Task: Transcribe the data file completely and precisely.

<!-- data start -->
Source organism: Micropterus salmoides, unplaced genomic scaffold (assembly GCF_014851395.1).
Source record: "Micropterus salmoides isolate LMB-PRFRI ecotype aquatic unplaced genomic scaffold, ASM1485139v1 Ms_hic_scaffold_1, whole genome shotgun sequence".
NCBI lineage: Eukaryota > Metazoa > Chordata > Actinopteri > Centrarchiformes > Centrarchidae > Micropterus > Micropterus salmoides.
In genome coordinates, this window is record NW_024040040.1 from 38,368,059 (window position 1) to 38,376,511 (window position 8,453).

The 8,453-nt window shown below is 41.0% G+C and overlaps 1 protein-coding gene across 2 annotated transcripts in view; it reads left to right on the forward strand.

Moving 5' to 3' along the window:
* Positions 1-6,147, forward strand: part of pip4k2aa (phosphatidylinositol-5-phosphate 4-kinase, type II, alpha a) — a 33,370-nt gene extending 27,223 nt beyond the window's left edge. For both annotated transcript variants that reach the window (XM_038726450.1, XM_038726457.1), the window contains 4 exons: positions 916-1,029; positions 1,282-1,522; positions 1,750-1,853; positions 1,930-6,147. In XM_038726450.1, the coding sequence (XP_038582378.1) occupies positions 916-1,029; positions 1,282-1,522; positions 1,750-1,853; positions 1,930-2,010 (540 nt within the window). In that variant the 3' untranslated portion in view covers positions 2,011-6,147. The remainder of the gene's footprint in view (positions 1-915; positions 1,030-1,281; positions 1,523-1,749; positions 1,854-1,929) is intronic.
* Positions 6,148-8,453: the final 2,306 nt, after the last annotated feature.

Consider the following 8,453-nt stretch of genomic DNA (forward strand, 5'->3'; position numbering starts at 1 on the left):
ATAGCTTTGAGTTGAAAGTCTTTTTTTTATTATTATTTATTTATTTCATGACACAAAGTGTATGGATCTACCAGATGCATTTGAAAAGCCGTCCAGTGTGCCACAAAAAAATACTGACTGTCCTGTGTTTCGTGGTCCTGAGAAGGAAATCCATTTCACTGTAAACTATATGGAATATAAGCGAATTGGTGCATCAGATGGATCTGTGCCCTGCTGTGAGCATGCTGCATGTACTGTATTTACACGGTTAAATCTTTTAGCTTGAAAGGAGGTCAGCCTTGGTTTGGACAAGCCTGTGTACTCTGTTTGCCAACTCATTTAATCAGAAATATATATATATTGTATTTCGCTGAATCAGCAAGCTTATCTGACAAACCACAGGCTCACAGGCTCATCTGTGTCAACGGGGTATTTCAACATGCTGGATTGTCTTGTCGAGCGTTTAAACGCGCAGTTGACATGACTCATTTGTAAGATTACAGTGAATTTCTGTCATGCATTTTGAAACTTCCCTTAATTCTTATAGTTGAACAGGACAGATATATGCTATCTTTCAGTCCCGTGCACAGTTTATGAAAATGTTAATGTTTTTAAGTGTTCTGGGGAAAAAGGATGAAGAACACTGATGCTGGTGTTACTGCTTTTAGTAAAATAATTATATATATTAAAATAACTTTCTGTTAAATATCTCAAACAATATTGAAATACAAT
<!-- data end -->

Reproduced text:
Source organism: Micropterus salmoides, unplaced genomic scaffold (assembly GCF_014851395.1).
Source record: "Micropterus salmoides isolate LMB-PRFRI ecotype aquatic unplaced genomic scaffold, ASM1485139v1 Ms_hic_scaffold_1, whole genome shotgun sequence".
NCBI lineage: Eukaryota > Metazoa > Chordata > Actinopteri > Centrarchiformes > Centrarchidae > Micropterus > Micropterus salmoides.
In genome coordinates, this window is record NW_024040040.1 from 38,368,059 (window position 1) to 38,376,511 (window position 8,453).

The 8,453-nt window shown below is 41.0% G+C and overlaps 1 protein-coding gene across 2 annotated transcripts in view; it reads left to right on the forward strand.

Moving 5' to 3' along the window:
* Positions 1-6,147, forward strand: part of pip4k2aa (phosphatidylinositol-5-phosphate 4-kinase, type II, alpha a) — a 33,370-nt gene extending 27,223 nt beyond the window's left edge. For both annotated transcript variants that reach the window (XM_038726450.1, XM_038726457.1), the window contains 4 exons: positions 916-1,029; positions 1,282-1,522; positions 1,750-1,853; positions 1,930-6,147. In XM_038726450.1, the coding sequence (XP_038582378.1) occupies positions 916-1,029; positions 1,282-1,522; positions 1,750-1,853; positions 1,930-2,010 (540 nt within the window). In that variant the 3' untranslated portion in view covers positions 2,011-6,147. The remainder of the gene's footprint in view (positions 1-915; positions 1,030-1,281; positions 1,523-1,749; positions 1,854-1,929) is intronic.
* Positions 6,148-8,453: the final 2,306 nt, after the last annotated feature.

Consider the following 8,453-nt stretch of genomic DNA (forward strand, 5'->3'; position numbering starts at 1 on the left):
ATAGCTTTGAGTTGAAAGTCTTTTTTTTATTATTATTTATTTATTTCATGACACAAAGTGTATGGATCTACCAGATGCATTTGAAAAGCCGTCCAGTGTGCCACAAAAAAATACTGACTGTCCTGTGTTTCGTGGTCCTGAGAAGGAAATCCATTTCACTGTAAACTATATGGAATATAAGCGAATTGGTGCATCAGATGGATCTGTGCCCTGCTGTGAGCATGCTGCATGTACTGTATTTACACGGTTAAATCTTTTAGCTTGAAAGGAGGTCAGCCTTGGTTTGGACAAGCCTGTGTACTCTGTTTGCCAACTCATTTAATCAGAAATATATATATATTGTATTTCGCTGAATCAGCAAGCTTATCTGACAAACCACAGGCTCACAGGCTCATCTGTGTCAACGGGGTATTTCAACATGCTGGATTGTCTTGTCGAGCGTTTAAACGCGCAGTTGACATGACTCATTTGTAAGATTACAGTGAATTTCTGTCATGCATTTTGAAACTTCCCTTAATTCTTATAGTTGAACAGGACAGATATATGCTATCTTTCAGTCCCGTGCACAGTTTATGAAAATGTTAATGTTTTTAAGTGTTCTGGGGAAAAAGGATGAAGAACACTGATGCTGGTGTTACTGCTTTTAGTAAAATAATTATATATATTAAAATAACTTTCTGTTAAATATCTCAAACAATATTGAAATACAAT